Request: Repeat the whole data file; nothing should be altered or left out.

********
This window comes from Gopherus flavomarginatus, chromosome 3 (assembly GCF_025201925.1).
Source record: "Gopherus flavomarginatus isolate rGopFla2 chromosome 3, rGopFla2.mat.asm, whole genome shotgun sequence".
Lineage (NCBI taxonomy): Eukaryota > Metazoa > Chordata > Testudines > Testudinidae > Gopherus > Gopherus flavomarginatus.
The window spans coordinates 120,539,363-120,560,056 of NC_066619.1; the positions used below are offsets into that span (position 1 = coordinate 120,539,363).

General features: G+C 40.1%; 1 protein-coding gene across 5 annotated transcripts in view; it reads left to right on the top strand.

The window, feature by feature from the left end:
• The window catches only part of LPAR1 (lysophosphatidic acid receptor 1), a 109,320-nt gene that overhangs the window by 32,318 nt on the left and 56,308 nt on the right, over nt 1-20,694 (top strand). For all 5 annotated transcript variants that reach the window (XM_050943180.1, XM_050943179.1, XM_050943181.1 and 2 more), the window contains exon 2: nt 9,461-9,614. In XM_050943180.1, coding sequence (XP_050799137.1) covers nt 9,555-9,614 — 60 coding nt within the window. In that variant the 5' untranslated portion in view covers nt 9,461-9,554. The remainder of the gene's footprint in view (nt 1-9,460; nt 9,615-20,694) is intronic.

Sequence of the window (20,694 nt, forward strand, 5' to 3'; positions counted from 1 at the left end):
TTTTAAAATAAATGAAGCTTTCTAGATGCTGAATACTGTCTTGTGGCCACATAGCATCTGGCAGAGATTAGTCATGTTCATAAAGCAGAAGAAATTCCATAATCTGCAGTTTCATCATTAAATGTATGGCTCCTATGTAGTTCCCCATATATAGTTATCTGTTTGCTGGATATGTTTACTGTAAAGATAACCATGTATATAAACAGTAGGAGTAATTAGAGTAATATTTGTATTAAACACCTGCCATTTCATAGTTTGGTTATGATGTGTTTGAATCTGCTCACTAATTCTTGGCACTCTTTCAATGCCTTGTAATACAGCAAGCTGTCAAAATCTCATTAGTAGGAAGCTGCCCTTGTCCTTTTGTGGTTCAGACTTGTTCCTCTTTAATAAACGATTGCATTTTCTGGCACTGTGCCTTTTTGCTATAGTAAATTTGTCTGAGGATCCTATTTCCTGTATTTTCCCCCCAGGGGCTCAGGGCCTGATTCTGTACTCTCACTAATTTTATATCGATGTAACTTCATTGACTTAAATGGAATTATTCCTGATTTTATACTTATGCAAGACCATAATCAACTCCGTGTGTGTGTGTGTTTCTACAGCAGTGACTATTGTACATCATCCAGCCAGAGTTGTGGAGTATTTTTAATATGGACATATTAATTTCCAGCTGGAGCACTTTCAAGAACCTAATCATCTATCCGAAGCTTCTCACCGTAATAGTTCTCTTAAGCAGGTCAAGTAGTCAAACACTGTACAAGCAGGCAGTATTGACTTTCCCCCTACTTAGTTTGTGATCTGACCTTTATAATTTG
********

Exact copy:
This window comes from Gopherus flavomarginatus, chromosome 3 (assembly GCF_025201925.1).
Source record: "Gopherus flavomarginatus isolate rGopFla2 chromosome 3, rGopFla2.mat.asm, whole genome shotgun sequence".
Lineage (NCBI taxonomy): Eukaryota > Metazoa > Chordata > Testudines > Testudinidae > Gopherus > Gopherus flavomarginatus.
The window spans coordinates 120,539,363-120,560,056 of NC_066619.1; the positions used below are offsets into that span (position 1 = coordinate 120,539,363).

General features: G+C 40.1%; 1 protein-coding gene across 5 annotated transcripts in view; it reads left to right on the top strand.

The window, feature by feature from the left end:
• The window catches only part of LPAR1 (lysophosphatidic acid receptor 1), a 109,320-nt gene that overhangs the window by 32,318 nt on the left and 56,308 nt on the right, over nt 1-20,694 (top strand). For all 5 annotated transcript variants that reach the window (XM_050943180.1, XM_050943179.1, XM_050943181.1 and 2 more), the window contains exon 2: nt 9,461-9,614. In XM_050943180.1, coding sequence (XP_050799137.1) covers nt 9,555-9,614 — 60 coding nt within the window. In that variant the 5' untranslated portion in view covers nt 9,461-9,554. The remainder of the gene's footprint in view (nt 1-9,460; nt 9,615-20,694) is intronic.

Sequence of the window (20,694 nt, forward strand, 5' to 3'; positions counted from 1 at the left end):
TTTTAAAATAAATGAAGCTTTCTAGATGCTGAATACTGTCTTGTGGCCACATAGCATCTGGCAGAGATTAGTCATGTTCATAAAGCAGAAGAAATTCCATAATCTGCAGTTTCATCATTAAATGTATGGCTCCTATGTAGTTCCCCATATATAGTTATCTGTTTGCTGGATATGTTTACTGTAAAGATAACCATGTATATAAACAGTAGGAGTAATTAGAGTAATATTTGTATTAAACACCTGCCATTTCATAGTTTGGTTATGATGTGTTTGAATCTGCTCACTAATTCTTGGCACTCTTTCAATGCCTTGTAATACAGCAAGCTGTCAAAATCTCATTAGTAGGAAGCTGCCCTTGTCCTTTTGTGGTTCAGACTTGTTCCTCTTTAATAAACGATTGCATTTTCTGGCACTGTGCCTTTTTGCTATAGTAAATTTGTCTGAGGATCCTATTTCCTGTATTTTCCCCCCAGGGGCTCAGGGCCTGATTCTGTACTCTCACTAATTTTATATCGATGTAACTTCATTGACTTAAATGGAATTATTCCTGATTTTATACTTATGCAAGACCATAATCAACTCCGTGTGTGTGTGTGTTTCTACAGCAGTGACTATTGTACATCATCCAGCCAGAGTTGTGGAGTATTTTTAATATGGACATATTAATTTCCAGCTGGAGCACTTTCAAGAACCTAATCATCTATCCGAAGCTTCTCACCGTAATAGTTCTCTTAAGCAGGTCAAGTAGTCAAACACTGTACAAGCAGGCAGTATTGACTTTCCCCCTACTTAGTTTGTGATCTGACCTTTATAATTTG